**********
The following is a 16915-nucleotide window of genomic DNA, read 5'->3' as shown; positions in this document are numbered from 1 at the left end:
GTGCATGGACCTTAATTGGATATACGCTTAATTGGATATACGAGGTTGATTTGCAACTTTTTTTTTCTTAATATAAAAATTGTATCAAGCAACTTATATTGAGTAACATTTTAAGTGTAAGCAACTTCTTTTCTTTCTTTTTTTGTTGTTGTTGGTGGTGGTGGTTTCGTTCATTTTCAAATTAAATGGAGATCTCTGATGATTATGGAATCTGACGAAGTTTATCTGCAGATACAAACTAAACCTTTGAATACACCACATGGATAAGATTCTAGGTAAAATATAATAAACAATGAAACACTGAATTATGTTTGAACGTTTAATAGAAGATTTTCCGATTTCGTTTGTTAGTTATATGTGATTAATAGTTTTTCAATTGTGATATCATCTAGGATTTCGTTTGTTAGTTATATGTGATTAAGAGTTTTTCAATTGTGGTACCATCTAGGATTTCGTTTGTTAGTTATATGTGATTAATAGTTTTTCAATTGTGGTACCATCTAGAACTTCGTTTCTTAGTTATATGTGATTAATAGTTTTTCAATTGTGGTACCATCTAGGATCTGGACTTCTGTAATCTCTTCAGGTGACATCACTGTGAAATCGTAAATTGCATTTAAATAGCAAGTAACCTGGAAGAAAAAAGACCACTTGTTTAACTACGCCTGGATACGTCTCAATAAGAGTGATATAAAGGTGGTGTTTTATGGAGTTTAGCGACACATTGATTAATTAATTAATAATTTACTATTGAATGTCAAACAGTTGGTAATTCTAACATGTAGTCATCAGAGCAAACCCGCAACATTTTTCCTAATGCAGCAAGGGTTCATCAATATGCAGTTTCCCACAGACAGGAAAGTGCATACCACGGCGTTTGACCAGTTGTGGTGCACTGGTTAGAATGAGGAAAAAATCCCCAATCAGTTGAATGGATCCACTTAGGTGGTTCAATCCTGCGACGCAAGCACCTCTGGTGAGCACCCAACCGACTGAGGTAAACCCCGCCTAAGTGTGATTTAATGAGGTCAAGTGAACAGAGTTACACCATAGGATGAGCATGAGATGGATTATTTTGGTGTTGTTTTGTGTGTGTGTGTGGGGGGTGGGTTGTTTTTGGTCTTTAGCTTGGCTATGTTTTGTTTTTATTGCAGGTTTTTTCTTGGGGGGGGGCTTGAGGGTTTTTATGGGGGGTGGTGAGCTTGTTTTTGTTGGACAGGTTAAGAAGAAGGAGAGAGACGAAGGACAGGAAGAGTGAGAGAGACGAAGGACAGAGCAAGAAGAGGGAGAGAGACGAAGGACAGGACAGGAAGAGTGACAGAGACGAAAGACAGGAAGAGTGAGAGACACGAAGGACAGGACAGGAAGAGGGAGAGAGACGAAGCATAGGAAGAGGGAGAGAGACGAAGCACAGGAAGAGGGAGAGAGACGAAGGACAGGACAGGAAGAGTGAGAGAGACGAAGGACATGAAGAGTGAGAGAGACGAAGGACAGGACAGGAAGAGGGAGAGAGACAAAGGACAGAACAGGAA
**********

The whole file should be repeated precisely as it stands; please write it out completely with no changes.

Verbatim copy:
The following is a 16915-nucleotide window of genomic DNA, read 5'->3' as shown; positions in this document are numbered from 1 at the left end:
GTGCATGGACCTTAATTGGATATACGCTTAATTGGATATACGAGGTTGATTTGCAACTTTTTTTTTCTTAATATAAAAATTGTATCAAGCAACTTATATTGAGTAACATTTTAAGTGTAAGCAACTTCTTTTCTTTCTTTTTTTGTTGTTGTTGGTGGTGGTGGTTTCGTTCATTTTCAAATTAAATGGAGATCTCTGATGATTATGGAATCTGACGAAGTTTATCTGCAGATACAAACTAAACCTTTGAATACACCACATGGATAAGATTCTAGGTAAAATATAATAAACAATGAAACACTGAATTATGTTTGAACGTTTAATAGAAGATTTTCCGATTTCGTTTGTTAGTTATATGTGATTAATAGTTTTTCAATTGTGATATCATCTAGGATTTCGTTTGTTAGTTATATGTGATTAAGAGTTTTTCAATTGTGGTACCATCTAGGATTTCGTTTGTTAGTTATATGTGATTAATAGTTTTTCAATTGTGGTACCATCTAGAACTTCGTTTCTTAGTTATATGTGATTAATAGTTTTTCAATTGTGGTACCATCTAGGATCTGGACTTCTGTAATCTCTTCAGGTGACATCACTGTGAAATCGTAAATTGCATTTAAATAGCAAGTAACCTGGAAGAAAAAAGACCACTTGTTTAACTACGCCTGGATACGTCTCAATAAGAGTGATATAAAGGTGGTGTTTTATGGAGTTTAGCGACACATTGATTAATTAATTAATAATTTACTATTGAATGTCAAACAGTTGGTAATTCTAACATGTAGTCATCAGAGCAAACCCGCAACATTTTTCCTAATGCAGCAAGGGTTCATCAATATGCAGTTTCCCACAGACAGGAAAGTGCATACCACGGCGTTTGACCAGTTGTGGTGCACTGGTTAGAATGAGGAAAAAATCCCCAATCAGTTGAATGGATCCACTTAGGTGGTTCAATCCTGCGACGCAAGCACCTCTGGTGAGCACCCAACCGACTGAGGTAAACCCCGCCTAAGTGTGATTTAATGAGGTCAAGTGAACAGAGTTACACCATAGGATGAGCATGAGATGGATTATTTTGGTGTTGTTTTGTGTGTGTGTGTGGGGGGTGGGTTGTTTTTGGTCTTTAGCTTGGCTATGTTTTGTTTTTATTGCAGGTTTTTTCTTGGGGGGGGGCTTGAGGGTTTTTATGGGGGGTGGTGAGCTTGTTTTTGTTGGACAGGTTAAGAAGAAGGAGAGAGACGAAGGACAGGAAGAGTGAGAGAGACGAAGGACAGAGCAAGAAGAGGGAGAGAGACGAAGGACAGGACAGGAAGAGTGACAGAGACGAAAGACAGGAAGAGTGAGAGACACGAAGGACAGGACAGGAAGAGGGAGAGAGACGAAGCATAGGAAGAGGGAGAGAGACGAAGCACAGGAAGAGGGAGAGAGACGAAGGACAGGACAGGAAGAGTGAGAGAGACGAAGGACATGAAGAGTGAGAGAGACGAAGGACAGGACAGGAAGAGGGAGAGAGACAAAGGACAGAACAGGAA